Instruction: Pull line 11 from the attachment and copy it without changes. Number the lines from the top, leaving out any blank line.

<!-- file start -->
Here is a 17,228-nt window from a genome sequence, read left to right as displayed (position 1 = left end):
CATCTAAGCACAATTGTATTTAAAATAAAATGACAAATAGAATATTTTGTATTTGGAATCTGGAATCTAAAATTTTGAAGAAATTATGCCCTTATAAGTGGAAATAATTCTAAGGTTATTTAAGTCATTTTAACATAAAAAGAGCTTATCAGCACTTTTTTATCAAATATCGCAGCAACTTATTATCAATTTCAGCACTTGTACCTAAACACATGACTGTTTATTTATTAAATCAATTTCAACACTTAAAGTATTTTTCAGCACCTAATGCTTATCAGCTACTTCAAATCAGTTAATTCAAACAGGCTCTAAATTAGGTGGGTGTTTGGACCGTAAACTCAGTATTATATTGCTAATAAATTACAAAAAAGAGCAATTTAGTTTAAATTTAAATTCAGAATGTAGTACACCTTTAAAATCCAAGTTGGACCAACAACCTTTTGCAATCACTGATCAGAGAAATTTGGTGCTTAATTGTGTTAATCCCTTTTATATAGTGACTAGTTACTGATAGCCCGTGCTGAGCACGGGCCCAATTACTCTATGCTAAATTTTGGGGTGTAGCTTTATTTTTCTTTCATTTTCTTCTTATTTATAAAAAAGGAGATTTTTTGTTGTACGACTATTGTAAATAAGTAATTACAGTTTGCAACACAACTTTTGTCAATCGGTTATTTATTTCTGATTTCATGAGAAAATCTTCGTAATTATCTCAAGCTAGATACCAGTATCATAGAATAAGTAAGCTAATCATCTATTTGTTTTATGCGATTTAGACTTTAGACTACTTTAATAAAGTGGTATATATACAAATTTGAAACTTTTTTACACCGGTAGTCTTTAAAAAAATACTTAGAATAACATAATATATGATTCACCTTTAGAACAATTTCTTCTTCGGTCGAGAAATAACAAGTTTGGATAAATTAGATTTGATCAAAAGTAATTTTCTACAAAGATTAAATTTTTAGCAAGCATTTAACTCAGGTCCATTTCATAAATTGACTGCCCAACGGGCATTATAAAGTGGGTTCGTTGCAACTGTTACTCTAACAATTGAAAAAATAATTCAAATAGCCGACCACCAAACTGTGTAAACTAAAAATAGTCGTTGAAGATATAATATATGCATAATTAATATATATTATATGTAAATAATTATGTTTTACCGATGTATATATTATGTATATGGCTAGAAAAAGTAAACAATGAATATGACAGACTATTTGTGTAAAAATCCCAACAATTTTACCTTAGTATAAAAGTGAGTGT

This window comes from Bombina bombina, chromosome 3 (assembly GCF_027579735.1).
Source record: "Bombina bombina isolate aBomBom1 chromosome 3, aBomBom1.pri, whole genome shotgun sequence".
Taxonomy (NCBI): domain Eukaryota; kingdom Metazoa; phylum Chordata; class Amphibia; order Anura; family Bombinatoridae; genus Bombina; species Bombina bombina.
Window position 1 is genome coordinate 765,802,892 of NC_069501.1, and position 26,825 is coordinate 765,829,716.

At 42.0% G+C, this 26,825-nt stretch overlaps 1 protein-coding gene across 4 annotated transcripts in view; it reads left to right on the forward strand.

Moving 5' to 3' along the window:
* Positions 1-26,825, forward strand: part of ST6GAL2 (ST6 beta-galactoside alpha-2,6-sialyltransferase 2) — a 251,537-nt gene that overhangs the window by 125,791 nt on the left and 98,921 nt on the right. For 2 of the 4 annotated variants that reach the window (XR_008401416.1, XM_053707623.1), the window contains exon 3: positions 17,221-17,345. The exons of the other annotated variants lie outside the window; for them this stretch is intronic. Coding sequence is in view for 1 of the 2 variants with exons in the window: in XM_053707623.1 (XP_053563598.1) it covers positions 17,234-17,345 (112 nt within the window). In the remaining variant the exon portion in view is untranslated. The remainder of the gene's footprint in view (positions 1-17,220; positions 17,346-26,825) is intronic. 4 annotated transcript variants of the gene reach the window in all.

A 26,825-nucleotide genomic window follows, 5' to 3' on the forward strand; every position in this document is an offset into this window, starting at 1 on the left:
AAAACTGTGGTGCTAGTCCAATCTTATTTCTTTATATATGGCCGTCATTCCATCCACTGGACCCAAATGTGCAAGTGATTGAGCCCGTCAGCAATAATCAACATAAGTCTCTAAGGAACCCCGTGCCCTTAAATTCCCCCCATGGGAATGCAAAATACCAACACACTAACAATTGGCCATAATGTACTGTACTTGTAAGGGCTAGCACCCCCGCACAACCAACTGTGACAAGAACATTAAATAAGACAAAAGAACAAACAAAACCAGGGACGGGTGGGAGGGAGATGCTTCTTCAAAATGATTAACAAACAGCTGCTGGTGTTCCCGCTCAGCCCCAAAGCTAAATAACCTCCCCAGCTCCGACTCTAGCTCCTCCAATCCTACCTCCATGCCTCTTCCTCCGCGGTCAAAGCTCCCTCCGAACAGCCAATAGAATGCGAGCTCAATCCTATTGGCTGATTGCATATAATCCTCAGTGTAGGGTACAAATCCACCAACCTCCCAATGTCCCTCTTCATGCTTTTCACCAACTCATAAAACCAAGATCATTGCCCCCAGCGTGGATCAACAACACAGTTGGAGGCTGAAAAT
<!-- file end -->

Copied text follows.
AAAACTGTGGTGCTAGTCCAATCTTATTTCTTTATATATGGCCGTCATTCCATCCACTGGACCCAAATGTGCAAGTGATTGAGCCCGTCAGCAATAATCAACATAAGTCTCTAAGGAACCCCGTGCCCTTAAATTCCCCCCATGGGAATGCAAAATACCAACACACTAACAATTGGCCATAATGTACTGTACTTGTAAGGGCTAGCACCCCCGCACAACCAACTGTGACAAGAACATTAAATAAGACAAAAGAACAAACAAAACCAGGGACGGGTGGGAGGGAGATGCTTCTTCAAAATGATTAACAAACAGCTGCTGGTGTTCCCGCTCAGCCCCAAAGCTAAATAACCTCCCCAGCTCCGACTCTAGCTCCTCCAATCCTACCTCCATGCCTCTTCCTCCGCGGTCAAAGCTCCCTCCGAACAGCCAATAGAATGCGAGCTCAATCCTATTGGCTGATTGCATATAATCCTCAGTGTAGGGTACAAATCCACCAACCTCCCAATGTCCCTCTTCATGCTTTTCACCAACTCATAAAACCAAGATCATTGCCCCCAGCGTGGATCAACAACACAGTTGGAGGCTGAAAAT